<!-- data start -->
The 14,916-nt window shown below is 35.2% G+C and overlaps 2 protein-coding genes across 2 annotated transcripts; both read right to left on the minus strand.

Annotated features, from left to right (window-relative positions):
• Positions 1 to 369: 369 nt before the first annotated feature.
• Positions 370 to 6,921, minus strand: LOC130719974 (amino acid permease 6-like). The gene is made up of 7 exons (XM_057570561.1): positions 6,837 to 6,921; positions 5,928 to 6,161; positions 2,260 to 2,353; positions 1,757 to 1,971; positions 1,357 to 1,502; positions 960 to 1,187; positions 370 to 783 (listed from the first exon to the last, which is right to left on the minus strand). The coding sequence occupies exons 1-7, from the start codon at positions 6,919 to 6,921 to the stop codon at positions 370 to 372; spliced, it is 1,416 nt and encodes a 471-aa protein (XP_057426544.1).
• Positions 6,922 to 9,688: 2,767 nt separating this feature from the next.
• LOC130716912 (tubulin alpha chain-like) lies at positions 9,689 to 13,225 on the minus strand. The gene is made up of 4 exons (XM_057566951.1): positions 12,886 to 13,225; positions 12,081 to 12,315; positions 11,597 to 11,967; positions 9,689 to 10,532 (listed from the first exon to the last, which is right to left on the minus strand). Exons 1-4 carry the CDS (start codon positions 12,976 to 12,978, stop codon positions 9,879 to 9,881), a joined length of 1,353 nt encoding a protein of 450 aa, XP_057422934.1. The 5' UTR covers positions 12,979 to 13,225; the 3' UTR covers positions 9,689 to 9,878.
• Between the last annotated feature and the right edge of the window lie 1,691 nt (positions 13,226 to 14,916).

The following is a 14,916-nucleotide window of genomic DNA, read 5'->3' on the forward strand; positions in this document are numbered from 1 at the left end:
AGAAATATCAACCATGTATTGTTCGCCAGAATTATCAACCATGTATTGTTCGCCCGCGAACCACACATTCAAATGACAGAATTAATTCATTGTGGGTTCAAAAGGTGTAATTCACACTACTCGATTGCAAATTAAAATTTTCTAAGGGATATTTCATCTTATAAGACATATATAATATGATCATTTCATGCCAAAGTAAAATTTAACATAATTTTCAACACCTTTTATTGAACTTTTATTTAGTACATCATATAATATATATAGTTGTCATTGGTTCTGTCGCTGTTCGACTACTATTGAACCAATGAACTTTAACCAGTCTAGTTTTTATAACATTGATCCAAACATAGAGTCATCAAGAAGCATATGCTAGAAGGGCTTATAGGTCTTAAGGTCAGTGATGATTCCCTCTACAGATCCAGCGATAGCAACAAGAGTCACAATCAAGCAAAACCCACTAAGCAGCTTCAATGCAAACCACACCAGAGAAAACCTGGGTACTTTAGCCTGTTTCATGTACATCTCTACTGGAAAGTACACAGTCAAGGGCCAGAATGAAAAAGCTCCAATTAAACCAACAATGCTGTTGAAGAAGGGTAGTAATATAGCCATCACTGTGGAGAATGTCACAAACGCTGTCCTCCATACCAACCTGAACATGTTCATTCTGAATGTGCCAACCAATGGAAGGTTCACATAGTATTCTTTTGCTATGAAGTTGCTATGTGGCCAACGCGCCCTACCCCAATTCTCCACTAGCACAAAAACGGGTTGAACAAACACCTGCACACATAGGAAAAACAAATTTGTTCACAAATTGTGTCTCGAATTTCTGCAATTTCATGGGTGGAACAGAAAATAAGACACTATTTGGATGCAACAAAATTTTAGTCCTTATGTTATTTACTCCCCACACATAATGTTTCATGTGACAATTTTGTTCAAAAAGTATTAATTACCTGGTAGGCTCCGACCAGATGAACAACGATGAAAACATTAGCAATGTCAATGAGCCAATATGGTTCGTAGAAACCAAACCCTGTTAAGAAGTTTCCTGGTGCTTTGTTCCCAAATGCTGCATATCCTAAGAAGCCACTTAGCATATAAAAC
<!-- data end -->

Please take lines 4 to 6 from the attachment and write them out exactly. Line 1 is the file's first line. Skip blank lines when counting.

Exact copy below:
• Positions 370 to 6,921, minus strand: LOC130719974 (amino acid permease 6-like). The gene is made up of 7 exons (XM_057570561.1): positions 6,837 to 6,921; positions 5,928 to 6,161; positions 2,260 to 2,353; positions 1,757 to 1,971; positions 1,357 to 1,502; positions 960 to 1,187; positions 370 to 783 (listed from the first exon to the last, which is right to left on the minus strand). The coding sequence occupies exons 1-7, from the start codon at positions 6,919 to 6,921 to the stop codon at positions 370 to 372; spliced, it is 1,416 nt and encodes a 471-aa protein (XP_057426544.1).
• Positions 6,922 to 9,688: 2,767 nt separating this feature from the next.
• LOC130716912 (tubulin alpha chain-like) lies at positions 9,689 to 13,225 on the minus strand. The gene is made up of 4 exons (XM_057566951.1): positions 12,886 to 13,225; positions 12,081 to 12,315; positions 11,597 to 11,967; positions 9,689 to 10,532 (listed from the first exon to the last, which is right to left on the minus strand). Exons 1-4 carry the CDS (start codon positions 12,976 to 12,978, stop codon positions 9,879 to 9,881), a joined length of 1,353 nt encoding a protein of 450 aa, XP_057422934.1. The 5' UTR covers positions 12,979 to 13,225; the 3' UTR covers positions 9,689 to 9,878.